In another answer I referred to the daily prayer Uva Lzion (translation Artscroll)

May He (God) open our heart to his Torah and imbue our heart with awe and love of him and the desire to do his will and to serve him with a wholesome heart so that we do not toil in vain nor produce for futility (see also Isaiah 65:23).

I am now wondering if bitul zman (wasting one's time) is a formal prohibition?

It is clearly not recommended but how do sources speak to the idea of focusing one's time thoughtfully?

  • 1
    "שלא ניגע לריק ולא נלד לבהלה" is not bitul zman at all!!
    – kouty
    May 3, 2016 at 18:43
  • 1
    See Yoma 19 and commentaries there.
    – mevaqesh
    May 3, 2016 at 20:04
  • "we do not toil in vain nor produce for futility" - read once in the vilna gaon's writings that this refers to learning torah shelo lishma. hence he says it is crucial to first get the lishma mindset.
    – ray
    May 4, 2016 at 6:27

2 Answers 2


Shaare Teshuva shaar I, 8:

כי יש אנשים רבים שמקבלים על נפשם להזהר מעבירות ידועות וכל ימי חייהם אינם נזהרים בהם. אבל הם אצלם כהיתר. ואלו לא היו נוהגים כן רק על עבירה אחת. חלי רע הוא בנפשם כאשר ביארנו. אף כי נוהגים על אזהרות רבות וכהנה מן החמורות. כמו שבועת חנם. ומקלל את חבירו או את עצמו בשם. והזכרת שם שמים לבטלה. או במקום שאינו טהור. או בידים לא נקיות. והעלמת עין מן העני. ולשון הרע. ושנאת חנם. וגבהות הלב. ונתינת חתית. והסתכל בעריות. וביטול תלמוד תורה כנגד כולם.‏
"to be watchfull from certains bans ... and ban of bitul torah as all together". {See Pea Yerushalmi 4a, Ukenegdan 4 dvarim, וצע"ק}

See also

mishnayot in Ketubot.5, 5

אֲפִלּוּ הִכְנִיסָה לוֹ מֵאָה שְׁפָחוֹת, כּוֹפָהּ לַעֲשׂוֹת בַּצֶּמֶר, שֶׁהַבַּטָּלָה מְבִיאָה לִידֵי זִמָּה. רַבָּן שִׁמְעוֹן בֶּן גַּמְלִיאֵל אוֹמֵר, אַף הַמַּדִּיר {יח} אֶת אִשְׁתּוֹ מִלַּעֲשׂוֹת מְלָאכָה, יוֹצִיא וְיִתֵּן כְּתֻבָּתָהּ, שֶׁהַבַּטָּלָה מְבִיאָה לִידֵי שִׁעֲמוּם: ‏
R'Eliezer said: even if she brought him a hundred bondwomen he may compel her to work in wool; for idleness leads to unchastity. R'Simeon b. Gamaliel said: even if a man forbade his wife under a vow to do any work he must divorce her and give her kethubah to her for idleness leads to idiocy.
Gemara 61b:רשב"ג אומר וכו'.

היינו תנא קמא איכא בינייהו, דמיטללא בגורייתא קיטנייתא ונדרשיר. ‏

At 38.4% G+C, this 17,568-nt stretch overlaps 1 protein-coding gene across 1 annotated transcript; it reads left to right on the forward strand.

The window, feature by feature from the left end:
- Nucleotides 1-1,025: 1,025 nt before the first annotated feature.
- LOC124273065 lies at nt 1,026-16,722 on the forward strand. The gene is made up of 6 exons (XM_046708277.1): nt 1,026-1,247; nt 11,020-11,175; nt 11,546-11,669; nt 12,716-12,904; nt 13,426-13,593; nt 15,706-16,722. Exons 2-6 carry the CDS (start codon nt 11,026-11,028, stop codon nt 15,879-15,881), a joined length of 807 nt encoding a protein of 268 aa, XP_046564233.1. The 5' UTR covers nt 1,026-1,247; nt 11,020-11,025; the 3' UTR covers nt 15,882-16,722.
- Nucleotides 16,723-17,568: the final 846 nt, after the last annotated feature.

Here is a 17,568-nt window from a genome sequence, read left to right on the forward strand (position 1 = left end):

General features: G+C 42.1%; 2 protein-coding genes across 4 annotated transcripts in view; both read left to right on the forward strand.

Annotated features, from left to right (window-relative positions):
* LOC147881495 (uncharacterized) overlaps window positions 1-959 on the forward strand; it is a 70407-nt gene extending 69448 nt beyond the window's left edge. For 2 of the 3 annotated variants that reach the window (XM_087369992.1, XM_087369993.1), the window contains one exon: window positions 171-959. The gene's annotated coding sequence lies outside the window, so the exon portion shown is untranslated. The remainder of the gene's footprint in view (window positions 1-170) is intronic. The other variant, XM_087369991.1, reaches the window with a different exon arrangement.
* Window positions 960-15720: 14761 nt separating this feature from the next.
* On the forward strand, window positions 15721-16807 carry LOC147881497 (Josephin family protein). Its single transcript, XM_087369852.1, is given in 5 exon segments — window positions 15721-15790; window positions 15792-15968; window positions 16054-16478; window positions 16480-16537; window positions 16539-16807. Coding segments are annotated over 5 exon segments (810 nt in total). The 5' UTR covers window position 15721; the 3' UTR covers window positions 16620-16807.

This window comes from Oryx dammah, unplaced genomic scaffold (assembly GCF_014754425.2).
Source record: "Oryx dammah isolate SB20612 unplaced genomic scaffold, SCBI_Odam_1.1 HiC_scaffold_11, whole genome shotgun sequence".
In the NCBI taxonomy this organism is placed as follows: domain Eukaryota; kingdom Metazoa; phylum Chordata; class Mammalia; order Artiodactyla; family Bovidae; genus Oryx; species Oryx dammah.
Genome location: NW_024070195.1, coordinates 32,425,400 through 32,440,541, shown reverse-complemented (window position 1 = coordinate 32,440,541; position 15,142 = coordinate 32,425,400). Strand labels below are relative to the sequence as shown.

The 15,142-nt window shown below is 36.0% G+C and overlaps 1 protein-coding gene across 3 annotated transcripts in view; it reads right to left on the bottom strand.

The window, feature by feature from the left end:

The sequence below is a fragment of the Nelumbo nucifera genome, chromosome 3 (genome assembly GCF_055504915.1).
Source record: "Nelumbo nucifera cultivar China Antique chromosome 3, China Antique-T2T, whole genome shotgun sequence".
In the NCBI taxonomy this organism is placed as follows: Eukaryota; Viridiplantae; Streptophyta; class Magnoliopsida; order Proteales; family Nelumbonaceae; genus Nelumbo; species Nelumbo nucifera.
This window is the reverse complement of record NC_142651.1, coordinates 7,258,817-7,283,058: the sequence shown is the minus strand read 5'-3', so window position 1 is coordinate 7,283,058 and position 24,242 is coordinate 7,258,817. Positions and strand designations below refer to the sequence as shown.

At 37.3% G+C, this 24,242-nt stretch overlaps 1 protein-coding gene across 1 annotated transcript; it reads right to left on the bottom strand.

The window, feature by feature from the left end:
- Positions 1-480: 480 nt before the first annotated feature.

R`Simeon b. Gamaliel said etc. Is not this the same view as that of the first Tanna? - The practical difference between them [is the case of a woman] who plays with little cubs {according to Rashi walking small dogs} or [is addicted to] checkers. {lead to unchastity but not to idiocy (may be "insanity"), insanity is caused by total lake of activity}

Shulchan Aruch Even Haezer 80, 2-3

הָיָה לוֹ מָמוֹן הַרְבֵּה, אֲפִלּוּ הָיָה לָהּ כַּמָּה שְׁפָחוֹת, אֵינָהּ יוֹשֶׁבֶת לְבַטָּלָה בְּלֹא מְלָאכָה, שֶׁהַבַּטָּלָה מְבִיאָה לִידֵי זִמָּה;‏
באר היטב.‏ אפי' אמרה איני ניזונית ואיני עושה חייבת לעשות דבטלה מביאה לידי זימה עב''ש.‏
הַמַּדִּיר אֶת אִשְׁתּוֹ שֶׁלֹּא תַּעֲשֶׂה מְלָאכָה, יוֹצִיא וְיִתֵּן כְּתֻבָּה, שֶׁהַבַּטָּלָה מְבִיאָה לִידֵי זִמָּה:‏
The S.A. is stringent and consider risk of idiocy and of insanity.

It appears that the "bitul zman" in a certain proportion (I don't know how many days lead to this danger) is prohibited as a danger for moral and mental health. Bitul Tora, is more complicated, because one may be active and mevatel Tora, it is proportionally to the importance of studying torah. Annulling is annulling the greatest Mitsvat Asse. Bitul Asse is an Isur.

  • 1
    Without any English summary or translation, this is not an answer for this site (where the language of discourse is English) and will be deleted or converted to a comment, like any other reference-only answer.
    – Double AA
    May 3, 2016 at 17:03
  • @DoubleAA ok I come back to translate.
    – kouty
    May 3, 2016 at 18:14
  • @DoubleAA bitul zman has perhaps no signification without bitul tora if not the 2 mishnayot in 5st chapter of ktubot.
    – kouty
    May 3, 2016 at 18:18
  • @DanF bitul zman == bitul tora at least on Shabbat. 10 batlanim is recomanded in all city
    – kouty
    May 3, 2016 at 18:40
  • Is the mishna not only about woman?
    – hazoriz
    May 3, 2016 at 18:52

In Chovos Halevavos Gate 3 ch.4